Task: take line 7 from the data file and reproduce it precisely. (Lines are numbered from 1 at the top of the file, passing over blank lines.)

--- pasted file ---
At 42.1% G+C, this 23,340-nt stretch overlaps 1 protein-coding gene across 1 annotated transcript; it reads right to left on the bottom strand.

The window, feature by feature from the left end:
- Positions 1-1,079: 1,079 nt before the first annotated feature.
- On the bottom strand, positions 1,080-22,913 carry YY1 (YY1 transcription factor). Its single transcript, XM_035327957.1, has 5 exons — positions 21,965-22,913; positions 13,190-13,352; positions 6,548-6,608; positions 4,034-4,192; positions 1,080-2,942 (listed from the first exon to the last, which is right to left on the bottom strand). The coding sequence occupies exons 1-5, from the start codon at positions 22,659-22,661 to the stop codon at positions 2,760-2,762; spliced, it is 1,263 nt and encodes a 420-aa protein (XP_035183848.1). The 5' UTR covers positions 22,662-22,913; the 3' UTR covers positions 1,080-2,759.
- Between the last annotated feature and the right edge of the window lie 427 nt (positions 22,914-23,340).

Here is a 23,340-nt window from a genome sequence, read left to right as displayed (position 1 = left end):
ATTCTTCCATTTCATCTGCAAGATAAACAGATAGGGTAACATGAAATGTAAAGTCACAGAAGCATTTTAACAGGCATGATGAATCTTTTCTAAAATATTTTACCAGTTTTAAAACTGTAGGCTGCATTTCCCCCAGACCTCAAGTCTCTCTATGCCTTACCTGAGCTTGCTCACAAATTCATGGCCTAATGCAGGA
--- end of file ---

ATTCTTCCATTTCATCTGCAAGATAAACAGATAGGGTAACATGAAATGTAAAGTCACAGAAGCATTTTAACAGGCATGATGAATCTTTTCTAAAATATTTTACCAGTTTTAAAACTGTAGGCTGCATTTCCCCCAGACCTCAAGTCTCTCTATGCCTTACCTGAGCTTGCTCACAAATTCATGGCCTAATGCAGGA